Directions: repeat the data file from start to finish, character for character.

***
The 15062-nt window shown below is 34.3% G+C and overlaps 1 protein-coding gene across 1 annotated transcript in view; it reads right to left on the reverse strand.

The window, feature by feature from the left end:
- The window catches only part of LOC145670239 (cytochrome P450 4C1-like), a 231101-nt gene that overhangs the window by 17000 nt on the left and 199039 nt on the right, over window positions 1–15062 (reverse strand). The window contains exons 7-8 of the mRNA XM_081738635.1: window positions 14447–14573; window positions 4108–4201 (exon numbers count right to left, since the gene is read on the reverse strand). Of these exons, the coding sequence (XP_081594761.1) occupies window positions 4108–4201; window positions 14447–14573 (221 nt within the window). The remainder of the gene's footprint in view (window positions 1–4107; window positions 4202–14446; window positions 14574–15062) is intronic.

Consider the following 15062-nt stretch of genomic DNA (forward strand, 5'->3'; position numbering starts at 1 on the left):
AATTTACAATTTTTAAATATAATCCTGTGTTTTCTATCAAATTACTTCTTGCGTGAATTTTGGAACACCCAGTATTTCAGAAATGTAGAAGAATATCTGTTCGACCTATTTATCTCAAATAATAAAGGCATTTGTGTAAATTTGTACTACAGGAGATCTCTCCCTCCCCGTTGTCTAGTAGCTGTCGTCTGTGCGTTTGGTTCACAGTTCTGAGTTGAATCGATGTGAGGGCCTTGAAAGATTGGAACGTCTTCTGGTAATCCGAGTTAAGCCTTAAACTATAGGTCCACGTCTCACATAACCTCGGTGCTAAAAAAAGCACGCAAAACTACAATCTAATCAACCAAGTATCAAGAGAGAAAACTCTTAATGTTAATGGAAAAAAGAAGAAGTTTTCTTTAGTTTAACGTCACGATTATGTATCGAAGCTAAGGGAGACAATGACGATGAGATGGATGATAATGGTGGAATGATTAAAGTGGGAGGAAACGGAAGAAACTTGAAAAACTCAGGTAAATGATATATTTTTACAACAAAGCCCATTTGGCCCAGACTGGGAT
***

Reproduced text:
The 15062-nt window shown below is 34.3% G+C and overlaps 1 protein-coding gene across 1 annotated transcript in view; it reads right to left on the reverse strand.

The window, feature by feature from the left end:
- The window catches only part of LOC145670239 (cytochrome P450 4C1-like), a 231101-nt gene that overhangs the window by 17000 nt on the left and 199039 nt on the right, over window positions 1–15062 (reverse strand). The window contains exons 7-8 of the mRNA XM_081738635.1: window positions 14447–14573; window positions 4108–4201 (exon numbers count right to left, since the gene is read on the reverse strand). Of these exons, the coding sequence (XP_081594761.1) occupies window positions 4108–4201; window positions 14447–14573 (221 nt within the window). The remainder of the gene's footprint in view (window positions 1–4107; window positions 4202–14446; window positions 14574–15062) is intronic.

Consider the following 15062-nt stretch of genomic DNA (forward strand, 5'->3'; position numbering starts at 1 on the left):
AATTTACAATTTTTAAATATAATCCTGTGTTTTCTATCAAATTACTTCTTGCGTGAATTTTGGAACACCCAGTATTTCAGAAATGTAGAAGAATATCTGTTCGACCTATTTATCTCAAATAATAAAGGCATTTGTGTAAATTTGTACTACAGGAGATCTCTCCCTCCCCGTTGTCTAGTAGCTGTCGTCTGTGCGTTTGGTTCACAGTTCTGAGTTGAATCGATGTGAGGGCCTTGAAAGATTGGAACGTCTTCTGGTAATCCGAGTTAAGCCTTAAACTATAGGTCCACGTCTCACATAACCTCGGTGCTAAAAAAAGCACGCAAAACTACAATCTAATCAACCAAGTATCAAGAGAGAAAACTCTTAATGTTAATGGAAAAAAGAAGAAGTTTTCTTTAGTTTAACGTCACGATTATGTATCGAAGCTAAGGGAGACAATGACGATGAGATGGATGATAATGGTGGAATGATTAAAGTGGGAGGAAACGGAAGAAACTTGAAAAACTCAGGTAAATGATATATTTTTACAACAAAGCCCATTTGGCCCAGACTGGGAT